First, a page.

Nunavik organizations work together on suicide prevention strategy
“We really need to delve in and do more”
Nunavik leaders hope to draw from the work of Canada’s national Inuit organization in developing their own regional suicide prevention strategy.
Regional leaders meeting earlier this month at the annual general meeting of Makivik Corp., committed to work together on a plan to address Nunavik’s high rate of suicide, particularly among its youth.
“We need to identify the issues — why suicide is so high, who are the people who are committing suicide and why?” said Makivik president Jobie Tukkiapik.
“There are a whole bunch of extenuating circumstances or social situations out there….and we need to be the fallback or support system for these people.”
“We really need to delve in and do more.”
Nunavik leaders are responding specifically to a series of deaths in its largest community. Since late December, five local youth between 15 and 22 years of age have died by suicide. Another suicide in Montreal has been linked to the community.
Between 2000 and 2011, 163 Nunavimmiut died by suicide, making it the second-highest cause of death in the region, just after cancer.
Earlier this month, Inuit Tapiriit Kanatami announced plans to develop its own strategy by July, under ITK President Natan Obed, who spoke at the Makivik meeting in Kuujjuaraapik March 16.
ITK has made suicide prevention its number one priority, pledging to develop a national Inuit suicide prevention plan by July 2016, followed by an implementation and monitoring plan.
In the meantime, Kuujjuaq Mayor Tunu Napartuk has said front-line workers in the community are exhausted and need back up to support at-risk youth and their families.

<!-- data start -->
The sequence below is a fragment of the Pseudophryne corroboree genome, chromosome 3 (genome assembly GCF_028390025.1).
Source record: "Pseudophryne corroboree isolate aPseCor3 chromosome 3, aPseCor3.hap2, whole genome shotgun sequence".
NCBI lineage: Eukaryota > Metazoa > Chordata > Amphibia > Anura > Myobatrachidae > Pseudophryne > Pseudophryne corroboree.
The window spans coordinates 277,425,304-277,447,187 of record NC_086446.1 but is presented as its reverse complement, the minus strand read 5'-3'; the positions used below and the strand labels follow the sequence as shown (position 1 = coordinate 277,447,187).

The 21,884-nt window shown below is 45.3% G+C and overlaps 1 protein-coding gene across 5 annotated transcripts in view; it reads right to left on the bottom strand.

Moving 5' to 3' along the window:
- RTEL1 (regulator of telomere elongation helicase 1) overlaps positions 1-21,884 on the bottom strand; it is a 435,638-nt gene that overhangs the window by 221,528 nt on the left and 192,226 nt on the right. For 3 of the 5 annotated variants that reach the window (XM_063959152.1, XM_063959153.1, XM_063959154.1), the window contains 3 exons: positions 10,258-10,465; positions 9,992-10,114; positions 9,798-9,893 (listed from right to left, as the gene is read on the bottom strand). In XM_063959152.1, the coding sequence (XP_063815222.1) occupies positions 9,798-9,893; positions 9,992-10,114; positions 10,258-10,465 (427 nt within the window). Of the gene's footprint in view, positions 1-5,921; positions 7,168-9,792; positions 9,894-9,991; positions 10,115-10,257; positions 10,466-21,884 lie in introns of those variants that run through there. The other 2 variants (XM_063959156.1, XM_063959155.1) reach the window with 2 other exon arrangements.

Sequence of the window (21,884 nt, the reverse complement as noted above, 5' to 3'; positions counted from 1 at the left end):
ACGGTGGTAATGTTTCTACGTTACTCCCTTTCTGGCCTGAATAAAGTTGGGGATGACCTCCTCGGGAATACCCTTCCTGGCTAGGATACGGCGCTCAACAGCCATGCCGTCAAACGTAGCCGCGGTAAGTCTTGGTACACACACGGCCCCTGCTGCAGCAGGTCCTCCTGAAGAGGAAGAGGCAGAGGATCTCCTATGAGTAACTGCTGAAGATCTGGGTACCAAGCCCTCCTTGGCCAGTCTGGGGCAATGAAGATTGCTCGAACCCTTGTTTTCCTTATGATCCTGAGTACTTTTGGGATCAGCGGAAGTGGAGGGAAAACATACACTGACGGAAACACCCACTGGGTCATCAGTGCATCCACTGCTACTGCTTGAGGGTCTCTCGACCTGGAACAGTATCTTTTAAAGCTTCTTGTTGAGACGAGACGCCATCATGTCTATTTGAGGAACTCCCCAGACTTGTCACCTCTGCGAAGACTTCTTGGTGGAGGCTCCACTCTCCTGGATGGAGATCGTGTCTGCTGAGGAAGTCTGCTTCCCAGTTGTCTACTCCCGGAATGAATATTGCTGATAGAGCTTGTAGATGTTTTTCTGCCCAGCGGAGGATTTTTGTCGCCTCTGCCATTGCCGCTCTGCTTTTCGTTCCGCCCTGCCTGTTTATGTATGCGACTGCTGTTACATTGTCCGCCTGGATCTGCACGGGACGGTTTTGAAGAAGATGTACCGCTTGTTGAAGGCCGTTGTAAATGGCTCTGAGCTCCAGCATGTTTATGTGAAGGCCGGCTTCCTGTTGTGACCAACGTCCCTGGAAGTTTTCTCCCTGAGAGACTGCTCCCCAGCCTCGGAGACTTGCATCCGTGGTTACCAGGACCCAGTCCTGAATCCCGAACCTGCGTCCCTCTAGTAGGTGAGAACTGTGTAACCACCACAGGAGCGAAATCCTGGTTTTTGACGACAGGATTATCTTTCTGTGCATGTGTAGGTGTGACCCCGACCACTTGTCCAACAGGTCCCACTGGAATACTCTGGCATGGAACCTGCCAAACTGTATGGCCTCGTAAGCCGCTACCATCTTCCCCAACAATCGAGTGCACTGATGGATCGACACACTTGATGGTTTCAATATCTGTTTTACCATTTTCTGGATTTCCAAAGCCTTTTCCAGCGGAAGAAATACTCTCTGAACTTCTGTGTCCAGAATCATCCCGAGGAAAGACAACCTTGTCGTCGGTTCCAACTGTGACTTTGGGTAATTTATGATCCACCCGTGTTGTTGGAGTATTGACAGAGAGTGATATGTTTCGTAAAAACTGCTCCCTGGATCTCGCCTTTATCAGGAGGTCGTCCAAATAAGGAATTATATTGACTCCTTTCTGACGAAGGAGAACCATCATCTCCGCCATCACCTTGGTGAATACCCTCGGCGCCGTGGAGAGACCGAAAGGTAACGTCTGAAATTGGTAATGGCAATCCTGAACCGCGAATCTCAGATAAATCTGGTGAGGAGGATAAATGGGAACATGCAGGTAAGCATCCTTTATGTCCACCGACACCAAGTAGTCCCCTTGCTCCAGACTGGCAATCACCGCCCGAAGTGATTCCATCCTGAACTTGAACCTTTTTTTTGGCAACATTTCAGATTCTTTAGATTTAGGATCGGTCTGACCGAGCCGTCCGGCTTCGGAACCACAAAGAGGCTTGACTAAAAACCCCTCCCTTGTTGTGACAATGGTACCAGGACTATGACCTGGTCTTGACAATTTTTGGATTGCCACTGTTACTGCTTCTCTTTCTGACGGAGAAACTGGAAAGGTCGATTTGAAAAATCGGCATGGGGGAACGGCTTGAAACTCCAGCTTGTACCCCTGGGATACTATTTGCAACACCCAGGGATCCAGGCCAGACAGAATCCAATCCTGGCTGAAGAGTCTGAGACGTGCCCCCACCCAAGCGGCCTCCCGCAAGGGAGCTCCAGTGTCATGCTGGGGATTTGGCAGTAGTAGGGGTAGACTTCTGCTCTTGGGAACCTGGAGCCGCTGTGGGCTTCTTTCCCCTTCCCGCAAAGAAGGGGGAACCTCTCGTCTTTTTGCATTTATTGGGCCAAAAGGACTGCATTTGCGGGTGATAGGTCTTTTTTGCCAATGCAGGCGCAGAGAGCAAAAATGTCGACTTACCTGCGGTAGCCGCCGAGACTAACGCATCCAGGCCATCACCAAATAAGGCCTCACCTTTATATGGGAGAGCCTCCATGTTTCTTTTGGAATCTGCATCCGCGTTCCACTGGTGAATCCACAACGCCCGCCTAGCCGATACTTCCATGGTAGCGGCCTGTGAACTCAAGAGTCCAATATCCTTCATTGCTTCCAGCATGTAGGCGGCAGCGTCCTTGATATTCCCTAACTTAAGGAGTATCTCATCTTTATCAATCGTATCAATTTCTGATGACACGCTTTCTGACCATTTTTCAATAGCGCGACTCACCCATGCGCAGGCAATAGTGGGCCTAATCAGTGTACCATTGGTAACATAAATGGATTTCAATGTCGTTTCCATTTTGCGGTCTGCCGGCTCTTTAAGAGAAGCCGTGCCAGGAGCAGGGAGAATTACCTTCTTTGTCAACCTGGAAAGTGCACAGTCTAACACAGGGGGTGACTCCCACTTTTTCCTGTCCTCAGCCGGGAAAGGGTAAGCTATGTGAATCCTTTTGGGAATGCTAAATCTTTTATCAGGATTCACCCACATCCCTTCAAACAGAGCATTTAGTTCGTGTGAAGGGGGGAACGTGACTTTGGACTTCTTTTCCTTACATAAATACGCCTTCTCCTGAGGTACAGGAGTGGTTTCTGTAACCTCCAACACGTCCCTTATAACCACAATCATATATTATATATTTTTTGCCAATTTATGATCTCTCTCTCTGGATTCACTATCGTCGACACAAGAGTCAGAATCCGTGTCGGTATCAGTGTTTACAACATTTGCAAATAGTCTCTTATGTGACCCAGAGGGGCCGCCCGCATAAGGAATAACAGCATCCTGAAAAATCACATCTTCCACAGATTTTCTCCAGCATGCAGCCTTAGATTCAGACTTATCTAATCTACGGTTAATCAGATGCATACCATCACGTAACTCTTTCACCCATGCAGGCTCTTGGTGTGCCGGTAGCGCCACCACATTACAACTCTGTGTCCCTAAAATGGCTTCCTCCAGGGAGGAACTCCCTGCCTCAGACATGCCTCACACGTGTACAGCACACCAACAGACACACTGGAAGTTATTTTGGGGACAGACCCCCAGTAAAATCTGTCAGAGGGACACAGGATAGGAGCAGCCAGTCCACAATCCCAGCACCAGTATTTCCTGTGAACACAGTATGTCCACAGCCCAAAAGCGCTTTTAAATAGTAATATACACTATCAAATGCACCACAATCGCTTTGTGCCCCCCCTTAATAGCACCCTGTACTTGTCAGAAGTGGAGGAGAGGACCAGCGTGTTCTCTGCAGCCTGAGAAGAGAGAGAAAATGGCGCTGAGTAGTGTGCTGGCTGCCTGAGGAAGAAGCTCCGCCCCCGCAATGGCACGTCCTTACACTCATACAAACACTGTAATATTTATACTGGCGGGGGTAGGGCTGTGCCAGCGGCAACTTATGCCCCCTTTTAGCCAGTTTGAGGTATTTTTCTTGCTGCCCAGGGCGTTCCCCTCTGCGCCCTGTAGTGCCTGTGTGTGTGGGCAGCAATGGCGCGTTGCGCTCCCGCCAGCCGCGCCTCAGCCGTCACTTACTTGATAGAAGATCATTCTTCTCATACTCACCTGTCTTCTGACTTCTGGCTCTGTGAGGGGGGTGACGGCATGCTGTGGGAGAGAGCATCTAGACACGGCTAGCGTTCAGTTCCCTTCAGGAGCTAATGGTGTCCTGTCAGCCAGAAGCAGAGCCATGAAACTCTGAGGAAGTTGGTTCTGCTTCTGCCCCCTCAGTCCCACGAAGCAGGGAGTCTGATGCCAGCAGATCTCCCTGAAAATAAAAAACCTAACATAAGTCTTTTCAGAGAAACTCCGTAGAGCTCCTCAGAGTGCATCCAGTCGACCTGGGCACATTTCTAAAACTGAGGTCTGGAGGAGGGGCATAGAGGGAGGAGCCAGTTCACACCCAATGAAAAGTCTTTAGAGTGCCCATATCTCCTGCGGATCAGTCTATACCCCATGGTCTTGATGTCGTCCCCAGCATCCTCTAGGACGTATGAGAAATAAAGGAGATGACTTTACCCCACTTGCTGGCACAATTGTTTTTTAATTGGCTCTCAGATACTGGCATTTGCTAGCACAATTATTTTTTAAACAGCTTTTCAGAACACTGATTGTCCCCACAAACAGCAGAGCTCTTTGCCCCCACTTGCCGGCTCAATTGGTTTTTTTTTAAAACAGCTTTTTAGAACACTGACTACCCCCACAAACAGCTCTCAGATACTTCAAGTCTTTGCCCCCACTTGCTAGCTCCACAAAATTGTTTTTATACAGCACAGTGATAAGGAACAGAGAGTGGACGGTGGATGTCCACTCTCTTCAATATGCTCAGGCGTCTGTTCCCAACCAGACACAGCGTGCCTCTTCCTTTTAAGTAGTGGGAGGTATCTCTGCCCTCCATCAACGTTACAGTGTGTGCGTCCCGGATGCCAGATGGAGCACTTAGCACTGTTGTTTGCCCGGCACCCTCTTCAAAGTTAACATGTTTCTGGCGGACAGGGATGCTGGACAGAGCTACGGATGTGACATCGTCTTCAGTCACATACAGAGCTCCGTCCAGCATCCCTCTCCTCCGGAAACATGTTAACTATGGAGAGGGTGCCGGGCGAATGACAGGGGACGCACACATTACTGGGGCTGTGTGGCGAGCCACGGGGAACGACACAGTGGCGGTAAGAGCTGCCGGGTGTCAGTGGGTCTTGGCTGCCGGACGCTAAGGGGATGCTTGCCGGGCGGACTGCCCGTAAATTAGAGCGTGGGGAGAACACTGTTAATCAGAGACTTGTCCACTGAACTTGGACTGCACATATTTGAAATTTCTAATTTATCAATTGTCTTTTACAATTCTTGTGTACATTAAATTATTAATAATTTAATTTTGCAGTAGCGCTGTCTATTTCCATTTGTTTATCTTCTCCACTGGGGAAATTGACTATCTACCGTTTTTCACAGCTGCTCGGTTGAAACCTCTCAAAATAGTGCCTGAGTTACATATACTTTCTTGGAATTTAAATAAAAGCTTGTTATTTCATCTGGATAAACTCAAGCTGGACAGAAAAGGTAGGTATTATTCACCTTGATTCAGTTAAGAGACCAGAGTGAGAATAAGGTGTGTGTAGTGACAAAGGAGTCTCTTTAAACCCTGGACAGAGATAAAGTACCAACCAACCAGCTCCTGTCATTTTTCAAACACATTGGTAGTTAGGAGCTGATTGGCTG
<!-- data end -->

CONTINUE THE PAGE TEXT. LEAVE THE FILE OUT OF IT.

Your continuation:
Quebec’s department of health and social services said it has been in regular contact with regional health authorities since December, and has offered help in recruiting professional resources like psychologists, social workers and addictions counsellors.
But the Nunavik Regional Board of Health and Social Services has not yet said if any additional health and social service staff have been brought into the community in 2016.
The Kativik School Board said it has offered additional counselling to students at Jaanimmarik high school in Kuujjuaq on an ongoing basis since December. More recently, the board hired a youth specialist to work with the school’s counsellors.
When one of the victims had family connections to Kangirsuk, the school board also hired an additional counsellor to work at Sautuit school in that community on a temporary basis.
“Our students’ counselling and support needs remain at a very high level throughout Nunavik,” the KSB said in a statement provided to Nunatsiaq News.
“The past months have been exhausting for our teachers, school administrators and education professionals. Along with our students, they have been experiencing a tremendous amount of stress since the beginning of January.”
Nunavimmiut can speak to a health care professional by calling their local CLSC health clinic at -9090.
For residents of Nunavik and Nunavut, support is available in both English and Inuktitut, 24 hours a day, by calling the Kamatsiaqtut help line at 1-800-265-3333.
You can call the National Suicide Prevention Lifeline anywhere in Canada at 1-800-273-TALK (8255) for English-language support.
And French-speakers can call 1-866-APPELLE (277-3553.)